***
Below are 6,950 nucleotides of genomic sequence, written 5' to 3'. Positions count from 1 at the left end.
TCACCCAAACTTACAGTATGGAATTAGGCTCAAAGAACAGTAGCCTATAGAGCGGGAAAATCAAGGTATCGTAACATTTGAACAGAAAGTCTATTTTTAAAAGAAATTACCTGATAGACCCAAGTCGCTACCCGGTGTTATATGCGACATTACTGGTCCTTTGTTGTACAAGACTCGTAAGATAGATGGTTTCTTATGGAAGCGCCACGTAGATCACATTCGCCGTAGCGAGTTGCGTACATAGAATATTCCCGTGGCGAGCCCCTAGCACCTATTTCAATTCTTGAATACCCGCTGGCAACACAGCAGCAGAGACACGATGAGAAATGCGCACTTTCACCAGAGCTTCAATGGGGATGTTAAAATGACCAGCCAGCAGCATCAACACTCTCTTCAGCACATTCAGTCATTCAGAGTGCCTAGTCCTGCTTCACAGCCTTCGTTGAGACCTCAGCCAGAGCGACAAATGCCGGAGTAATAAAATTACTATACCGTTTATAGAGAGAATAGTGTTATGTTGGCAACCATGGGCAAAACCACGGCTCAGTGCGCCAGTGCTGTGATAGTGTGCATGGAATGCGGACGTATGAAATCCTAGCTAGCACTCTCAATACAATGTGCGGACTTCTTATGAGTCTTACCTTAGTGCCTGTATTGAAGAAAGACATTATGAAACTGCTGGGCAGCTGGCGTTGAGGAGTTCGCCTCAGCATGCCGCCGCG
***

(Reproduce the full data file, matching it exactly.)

Below are 6,950 nucleotides of genomic sequence, written 5' to 3'. Positions count from 1 at the left end.
TCACCCAAACTTACAGTATGGAATTAGGCTCAAAGAACAGTAGCCTATAGAGCGGGAAAATCAAGGTATCGTAACATTTGAACAGAAAGTCTATTTTTAAAAGAAATTACCTGATAGACCCAAGTCGCTACCCGGTGTTATATGCGACATTACTGGTCCTTTGTTGTACAAGACTCGTAAGATAGATGGTTTCTTATGGAAGCGCCACGTAGATCACATTCGCCGTAGCGAGTTGCGTACATAGAATATTCCCGTGGCGAGCCCCTAGCACCTATTTCAATTCTTGAATACCCGCTGGCAACACAGCAGCAGAGACACGATGAGAAATGCGCACTTTCACCAGAGCTTCAATGGGGATGTTAAAATGACCAGCCAGCAGCATCAACACTCTCTTCAGCACATTCAGTCATTCAGAGTGCCTAGTCCTGCTTCACAGCCTTCGTTGAGACCTCAGCCAGAGCGACAAATGCCGGAGTAATAAAATTACTATACCGTTTATAGAGAGAATAGTGTTATGTTGGCAACCATGGGCAAAACCACGGCTCAGTGCGCCAGTGCTGTGATAGTGTGCATGGAATGCGGACGTATGAAATCCTAGCTAGCACTCTCAATACAATGTGCGGACTTCTTATGAGTCTTACCTTAGTGCCTGTATTGAAGAAAGACATTATGAAACTGCTGGGCAGCTGGCGTTGAGGAGTTCGCCTCAGCATGCCGCCGCG